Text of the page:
Forward and Chapter One: On the Arizona Hills
Because of the John Carter movie coming out, I decided to do a Re-read of A Princess of Mars by Edgar Rice Burroughs. Burroughs is not one of my favorite authors because of reasons. I have tried reading the original Tarzan books and have not been able to do that because Tarzan in the stories is a massively annoying tool. (I did like some of the old Tarzan movies and also the cartoon, but I hate the stories.) John Carter is also a massive tool but is somehow more readable to me than Tarzan.
First, let’s talk about planetary romance, because that’s what A Princess of Mars is. Planetary Romance is science fiction that has a focus on the setting rather than on technological developments and extrapolation. More specifically the setting is some kind of alien environment or planet. (You can have planetary romances set on Earth, but they will be in some kind of wild fantastical hidden landscape.)
Burroughs is good at the wild fantastical landscapes! He puts all of the derring in do! He buckles all the swashes! And all of his cliffs are very well hung! His manly characters are manly and his girly characters are curvy! There is a great deal of mindless fun to be had with Burroughs writing. I should warn you though, if you go to see the movie, this will totally look like you’ve seen it before, because you have.
The set up for this book is a self-insert of sorts where Our Writer claims a connection with Our Hero John Carter. Our Writer claims that this story is in part a journal or memoir written by John Carter about his adventures on Mars, known as “Barsoom” by the natives of that planet. Our Hero is a former Confederate soldier! And he also has a very mysterious past! Our Writer considers Our Hero to be extremely awesome and thinks we should think he is awesome as well. (I do not think he is awesome, for reasons which should be obvious.)
Captain John Carter of Virginia finds that he is at very loose ends at the end of the Civil War. He goes off to seek his fortune with a friend named Powell. While prospecting they find an extremely awesome amount of gold. Powell, who was an engineer, determines that they do not have the right equipment to continue working on this vein of gold. He heads off to “civilization” to purchase said equipment.
Unfortunately, going off alone is very dangerous! Because of the random Apaches who randomly kill white people for the fun of it. (And not, you know for other reasons that might have to do with white people making their lives a hassle. And also not for reasons similar to why white outlaws might attack a prospector. No, they have to be doing it for the fun of torturing people.) John Carter becomes aware that his friend is in danger, and heads off to render assistance.
He is not able to offer much in the way of assistance, as his friend has already been captured and stuck full of arrows. Our Hero is understandably upset by this, and does something very stupid, which is rush forward to retrieve the body. He gets the body and barely manages to escape the Apaches by running into the cave. Once entering the cave, he takes leave of his senses and attempts to revive someone who is very clearly dead. When he recovers, he attempts to explore the cave, but soon finds that he is too sleepy to do much of anything but take a nap.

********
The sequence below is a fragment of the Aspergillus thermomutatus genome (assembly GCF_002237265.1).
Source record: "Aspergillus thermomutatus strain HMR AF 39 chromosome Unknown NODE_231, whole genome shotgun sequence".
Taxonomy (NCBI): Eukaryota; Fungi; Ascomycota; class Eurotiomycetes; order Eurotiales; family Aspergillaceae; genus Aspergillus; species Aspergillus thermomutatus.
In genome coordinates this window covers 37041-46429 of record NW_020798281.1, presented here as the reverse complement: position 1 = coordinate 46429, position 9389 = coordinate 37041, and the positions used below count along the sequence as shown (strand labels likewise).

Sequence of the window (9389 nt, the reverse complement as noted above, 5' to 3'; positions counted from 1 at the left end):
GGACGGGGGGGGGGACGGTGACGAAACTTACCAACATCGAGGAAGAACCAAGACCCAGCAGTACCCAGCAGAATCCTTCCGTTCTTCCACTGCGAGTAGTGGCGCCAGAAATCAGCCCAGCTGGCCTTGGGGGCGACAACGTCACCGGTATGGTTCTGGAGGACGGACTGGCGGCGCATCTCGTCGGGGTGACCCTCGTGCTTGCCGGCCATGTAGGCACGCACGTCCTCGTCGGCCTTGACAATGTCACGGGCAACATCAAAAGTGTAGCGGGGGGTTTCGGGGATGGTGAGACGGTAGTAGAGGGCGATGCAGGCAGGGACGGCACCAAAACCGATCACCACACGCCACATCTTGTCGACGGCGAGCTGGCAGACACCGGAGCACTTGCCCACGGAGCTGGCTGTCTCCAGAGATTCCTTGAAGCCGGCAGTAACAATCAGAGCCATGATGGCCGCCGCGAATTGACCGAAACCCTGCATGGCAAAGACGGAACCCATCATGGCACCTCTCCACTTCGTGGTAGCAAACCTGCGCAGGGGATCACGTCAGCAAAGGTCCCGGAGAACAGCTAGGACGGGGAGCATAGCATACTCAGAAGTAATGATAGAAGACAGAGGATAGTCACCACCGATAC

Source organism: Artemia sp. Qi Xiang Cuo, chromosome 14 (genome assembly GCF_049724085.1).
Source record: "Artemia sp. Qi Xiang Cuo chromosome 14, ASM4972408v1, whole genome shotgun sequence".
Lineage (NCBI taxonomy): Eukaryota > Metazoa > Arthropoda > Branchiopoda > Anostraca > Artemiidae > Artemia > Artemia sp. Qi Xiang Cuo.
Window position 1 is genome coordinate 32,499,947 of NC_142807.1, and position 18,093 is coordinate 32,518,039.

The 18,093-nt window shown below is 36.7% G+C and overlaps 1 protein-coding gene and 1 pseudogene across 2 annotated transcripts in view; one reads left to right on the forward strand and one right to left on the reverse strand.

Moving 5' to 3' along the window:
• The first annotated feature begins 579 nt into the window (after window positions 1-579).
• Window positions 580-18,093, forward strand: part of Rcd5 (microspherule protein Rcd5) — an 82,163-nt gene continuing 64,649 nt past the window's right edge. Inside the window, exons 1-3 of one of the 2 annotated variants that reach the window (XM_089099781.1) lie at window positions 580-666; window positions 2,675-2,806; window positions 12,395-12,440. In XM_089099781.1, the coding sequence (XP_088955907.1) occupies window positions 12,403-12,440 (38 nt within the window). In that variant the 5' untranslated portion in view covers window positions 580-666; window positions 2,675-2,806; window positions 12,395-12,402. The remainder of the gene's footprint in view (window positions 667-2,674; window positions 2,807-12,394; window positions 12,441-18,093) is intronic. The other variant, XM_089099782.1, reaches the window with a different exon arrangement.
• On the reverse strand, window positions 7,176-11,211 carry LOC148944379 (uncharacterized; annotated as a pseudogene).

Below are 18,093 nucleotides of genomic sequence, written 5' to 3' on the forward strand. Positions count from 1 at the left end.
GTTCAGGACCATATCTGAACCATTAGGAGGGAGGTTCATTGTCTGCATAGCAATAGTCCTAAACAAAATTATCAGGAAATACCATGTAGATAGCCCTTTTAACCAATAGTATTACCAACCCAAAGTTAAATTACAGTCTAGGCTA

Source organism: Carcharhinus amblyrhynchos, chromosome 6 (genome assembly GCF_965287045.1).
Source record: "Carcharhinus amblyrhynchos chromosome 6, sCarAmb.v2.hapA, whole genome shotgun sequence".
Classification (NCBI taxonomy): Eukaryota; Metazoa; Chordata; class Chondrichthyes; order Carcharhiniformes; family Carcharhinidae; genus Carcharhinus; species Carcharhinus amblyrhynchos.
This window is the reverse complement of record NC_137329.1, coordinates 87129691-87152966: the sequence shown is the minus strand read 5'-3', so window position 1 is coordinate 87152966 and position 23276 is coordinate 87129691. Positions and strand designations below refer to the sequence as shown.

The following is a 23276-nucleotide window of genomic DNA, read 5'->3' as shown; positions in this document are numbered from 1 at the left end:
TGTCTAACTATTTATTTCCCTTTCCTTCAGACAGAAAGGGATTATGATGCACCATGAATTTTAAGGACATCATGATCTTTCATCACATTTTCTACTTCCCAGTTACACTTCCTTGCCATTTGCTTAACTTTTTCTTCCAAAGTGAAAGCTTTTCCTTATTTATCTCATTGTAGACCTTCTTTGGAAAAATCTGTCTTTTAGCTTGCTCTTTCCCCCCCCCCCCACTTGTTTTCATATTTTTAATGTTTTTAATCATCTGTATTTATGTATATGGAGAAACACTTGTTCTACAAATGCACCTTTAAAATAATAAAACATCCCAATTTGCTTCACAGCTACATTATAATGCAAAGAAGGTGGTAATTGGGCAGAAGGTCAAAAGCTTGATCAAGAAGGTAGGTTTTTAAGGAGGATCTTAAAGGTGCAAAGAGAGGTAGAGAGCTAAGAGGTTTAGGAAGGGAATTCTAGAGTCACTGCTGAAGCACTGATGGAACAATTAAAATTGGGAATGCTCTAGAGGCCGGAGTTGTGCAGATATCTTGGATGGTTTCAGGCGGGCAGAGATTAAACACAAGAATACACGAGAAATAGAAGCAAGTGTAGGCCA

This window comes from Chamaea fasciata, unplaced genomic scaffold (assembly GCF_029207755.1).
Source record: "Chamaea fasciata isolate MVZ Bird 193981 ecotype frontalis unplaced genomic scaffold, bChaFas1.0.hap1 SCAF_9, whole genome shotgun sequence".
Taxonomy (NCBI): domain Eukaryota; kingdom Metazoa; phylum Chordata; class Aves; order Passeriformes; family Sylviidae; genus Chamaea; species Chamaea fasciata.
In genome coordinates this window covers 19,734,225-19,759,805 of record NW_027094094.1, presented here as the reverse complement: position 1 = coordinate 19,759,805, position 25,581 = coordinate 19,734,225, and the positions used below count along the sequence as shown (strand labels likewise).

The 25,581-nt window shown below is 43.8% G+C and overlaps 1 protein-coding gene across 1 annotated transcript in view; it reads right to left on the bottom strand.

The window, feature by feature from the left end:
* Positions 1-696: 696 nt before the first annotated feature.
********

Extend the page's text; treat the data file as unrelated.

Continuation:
Chapter Two: The Escape of the Dead
Our Hero wakes up, but finds that he can’t move. After a while the random Apaches find his hiding place. They look inside the cave and apparently see something that shocks and amazes them. Then there is a weird sound from deeper inside the cave. The noise is apparently so creepy that they decide to get the heck out of Dodge. Our Hero is also freaked out by the scary noise, but there is not very much he can do about it, since he seems to be paralyzed.
He hears more spooky and creepy noises, and continues to be unable to move. With an immense striving of will, Our Hero manages to have an out of body experience. (To be more specific, he managed to bilocate himself. He is physically in two bodies, and the one that can move around is not wearing any clothes.) He hears the weird noise again, and he continues to be freaked out by it, finding it immensely threatening. He heads outside at speed, not even bothering to put on some clothes or grab a weapon.
Once he gets outside the cave he sees the planet Mars. Our Hero feels a deep and spiritual connection to the planet Mars. (He also feels a strong connection to the god.) This immense spiritual connection caused Our Hero to be drawn to the red planet, and he goes flying up into the aether.
In the next installment, John Carter bounces around as if his bottom was made of springs and takes candy from strangers. (Okay, it’s actually a bracelet, but still.)